The museum at Amberley illustrates the history of industries of many kinds from south-east England, but it is particularly important for the evidence it provides of lime production, road transport and industrial railways.
The museum occupies a 14.5 ha site that was once used from the 1840s by Pepper & Co for the quarrying of chalk that was burned in kilns to produce lime, that was used in agriculture and as mortar and render in building. Conserving the kilns was the original raison d’etre of the museum, and visitors are now able to see four groups, the largest of them and 18-chamber range of de Witt kilns of 1905, built to the design of a Belgian. Lime was also used in the production of concrete and an exhibition on the development of concrete technology occupies the drying shed of the de Witt kilns.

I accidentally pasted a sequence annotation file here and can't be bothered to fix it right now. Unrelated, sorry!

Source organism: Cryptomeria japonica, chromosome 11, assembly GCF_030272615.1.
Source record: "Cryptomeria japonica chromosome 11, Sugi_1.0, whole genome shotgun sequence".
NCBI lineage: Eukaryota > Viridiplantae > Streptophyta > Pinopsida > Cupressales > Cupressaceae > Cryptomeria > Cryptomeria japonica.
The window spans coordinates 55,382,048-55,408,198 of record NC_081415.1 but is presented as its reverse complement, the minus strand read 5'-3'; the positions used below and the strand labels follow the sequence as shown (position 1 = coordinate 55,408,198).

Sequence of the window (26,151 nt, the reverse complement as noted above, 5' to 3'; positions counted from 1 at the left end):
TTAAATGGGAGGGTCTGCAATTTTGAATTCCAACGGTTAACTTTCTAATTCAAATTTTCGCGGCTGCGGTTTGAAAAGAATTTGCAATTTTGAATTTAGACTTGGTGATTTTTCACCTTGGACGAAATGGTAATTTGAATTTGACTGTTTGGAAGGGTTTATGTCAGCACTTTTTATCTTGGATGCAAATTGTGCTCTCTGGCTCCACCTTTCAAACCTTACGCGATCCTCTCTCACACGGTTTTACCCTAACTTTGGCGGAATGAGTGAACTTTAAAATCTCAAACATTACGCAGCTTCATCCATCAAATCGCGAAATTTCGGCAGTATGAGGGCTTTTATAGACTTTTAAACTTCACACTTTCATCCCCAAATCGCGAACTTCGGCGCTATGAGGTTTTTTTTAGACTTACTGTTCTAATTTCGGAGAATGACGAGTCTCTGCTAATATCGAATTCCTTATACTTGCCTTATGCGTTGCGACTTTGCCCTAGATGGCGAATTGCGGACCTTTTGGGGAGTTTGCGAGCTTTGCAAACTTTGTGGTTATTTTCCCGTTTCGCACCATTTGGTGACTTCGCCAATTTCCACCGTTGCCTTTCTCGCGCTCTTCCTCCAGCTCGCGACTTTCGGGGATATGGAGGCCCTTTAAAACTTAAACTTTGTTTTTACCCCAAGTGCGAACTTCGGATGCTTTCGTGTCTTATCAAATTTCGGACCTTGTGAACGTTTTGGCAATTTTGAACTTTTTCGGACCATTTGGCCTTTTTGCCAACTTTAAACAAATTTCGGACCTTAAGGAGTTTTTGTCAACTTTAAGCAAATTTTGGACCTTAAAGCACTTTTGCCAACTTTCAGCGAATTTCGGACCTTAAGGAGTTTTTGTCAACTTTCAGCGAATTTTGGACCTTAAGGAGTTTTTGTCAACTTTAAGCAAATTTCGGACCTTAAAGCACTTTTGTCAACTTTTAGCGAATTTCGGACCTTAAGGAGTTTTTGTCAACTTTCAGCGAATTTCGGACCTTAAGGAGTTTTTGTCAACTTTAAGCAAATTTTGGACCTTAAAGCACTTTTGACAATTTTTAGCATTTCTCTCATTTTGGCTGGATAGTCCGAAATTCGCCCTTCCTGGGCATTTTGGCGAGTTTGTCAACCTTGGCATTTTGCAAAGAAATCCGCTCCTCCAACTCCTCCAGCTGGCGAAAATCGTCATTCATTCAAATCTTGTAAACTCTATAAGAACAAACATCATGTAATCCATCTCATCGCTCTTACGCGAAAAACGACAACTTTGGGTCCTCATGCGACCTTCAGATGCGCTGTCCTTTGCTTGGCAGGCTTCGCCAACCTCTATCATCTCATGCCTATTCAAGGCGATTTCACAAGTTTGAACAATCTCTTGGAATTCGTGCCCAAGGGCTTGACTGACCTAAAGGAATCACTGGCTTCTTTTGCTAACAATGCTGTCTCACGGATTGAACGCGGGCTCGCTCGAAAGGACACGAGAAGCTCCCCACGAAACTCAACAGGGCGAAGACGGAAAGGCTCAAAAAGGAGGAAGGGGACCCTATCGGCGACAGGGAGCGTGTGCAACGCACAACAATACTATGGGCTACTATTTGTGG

The museum includes displays illustrating the history of roads and road-building equipment, but its principal road transport exhibit is the Southdown Bus Collection. Southdown was the name applied from 1915 until 1991 to the principal bus and coach operator along much of the south coast. The company had a distinctive green and cream livery. The collection is housed in two garages which, with a booking office and an inspector’s kiosk which once stood on the sea front at Southsea, provide a vivid impression of the working conditions of bus crews and maintenance staff, particularly between 1920 and 1950. The preserved buses, the oldest of which dates from 1908, carry visitors on circuits round the museum, and make occasional appearances at events elsewhere. The museum also holds a substantial archive of documents relating to the Southdown company.
Amberley also holds a substantial collection illustrating the history of industrial railways in the United Kingdom, including those used on construction sites. It includes more than 30 locomotives of 13 different gauges, as well as many specialist vehicles.